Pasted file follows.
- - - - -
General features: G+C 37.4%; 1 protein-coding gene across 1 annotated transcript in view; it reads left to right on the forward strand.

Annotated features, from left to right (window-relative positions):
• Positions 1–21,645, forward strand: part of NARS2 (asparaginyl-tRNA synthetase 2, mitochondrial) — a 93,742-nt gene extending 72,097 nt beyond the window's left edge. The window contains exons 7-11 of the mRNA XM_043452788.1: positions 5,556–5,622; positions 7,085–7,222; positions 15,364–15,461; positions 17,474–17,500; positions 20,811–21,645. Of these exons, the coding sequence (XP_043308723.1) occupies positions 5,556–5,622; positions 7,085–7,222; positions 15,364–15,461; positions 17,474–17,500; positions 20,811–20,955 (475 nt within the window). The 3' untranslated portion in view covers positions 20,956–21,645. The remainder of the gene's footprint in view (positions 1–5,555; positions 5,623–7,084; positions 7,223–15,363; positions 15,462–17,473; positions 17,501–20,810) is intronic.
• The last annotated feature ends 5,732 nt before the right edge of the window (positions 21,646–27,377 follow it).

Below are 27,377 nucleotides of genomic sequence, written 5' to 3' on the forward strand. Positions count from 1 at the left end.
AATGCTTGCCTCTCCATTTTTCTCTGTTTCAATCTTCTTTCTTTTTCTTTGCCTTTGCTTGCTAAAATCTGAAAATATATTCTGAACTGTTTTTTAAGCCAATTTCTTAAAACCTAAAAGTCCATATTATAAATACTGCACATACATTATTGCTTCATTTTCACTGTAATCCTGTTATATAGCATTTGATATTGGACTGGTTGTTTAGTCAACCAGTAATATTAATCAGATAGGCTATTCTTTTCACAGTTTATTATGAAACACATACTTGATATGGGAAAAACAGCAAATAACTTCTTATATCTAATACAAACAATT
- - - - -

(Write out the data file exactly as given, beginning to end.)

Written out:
General features: G+C 37.4%; 1 protein-coding gene across 1 annotated transcript in view; it reads left to right on the forward strand.

Annotated features, from left to right (window-relative positions):
• Positions 1–21,645, forward strand: part of NARS2 (asparaginyl-tRNA synthetase 2, mitochondrial) — a 93,742-nt gene extending 72,097 nt beyond the window's left edge. The window contains exons 7-11 of the mRNA XM_043452788.1: positions 5,556–5,622; positions 7,085–7,222; positions 15,364–15,461; positions 17,474–17,500; positions 20,811–21,645. Of these exons, the coding sequence (XP_043308723.1) occupies positions 5,556–5,622; positions 7,085–7,222; positions 15,364–15,461; positions 17,474–17,500; positions 20,811–20,955 (475 nt within the window). The 3' untranslated portion in view covers positions 20,956–21,645. The remainder of the gene's footprint in view (positions 1–5,555; positions 5,623–7,084; positions 7,223–15,363; positions 15,462–17,473; positions 17,501–20,810) is intronic.
• The last annotated feature ends 5,732 nt before the right edge of the window (positions 21,646–27,377 follow it).

Below are 27,377 nucleotides of genomic sequence, written 5' to 3' on the forward strand. Positions count from 1 at the left end.
AATGCTTGCCTCTCCATTTTTCTCTGTTTCAATCTTCTTTCTTTTTCTTTGCCTTTGCTTGCTAAAATCTGAAAATATATTCTGAACTGTTTTTTAAGCCAATTTCTTAAAACCTAAAAGTCCATATTATAAATACTGCACATACATTATTGCTTCATTTTCACTGTAATCCTGTTATATAGCATTTGATATTGGACTGGTTGTTTAGTCAACCAGTAATATTAATCAGATAGGCTATTCTTTTCACAGTTTATTATGAAACACATACTTGATATGGGAAAAACAGCAAATAACTTCTTATATCTAATACAAACAATT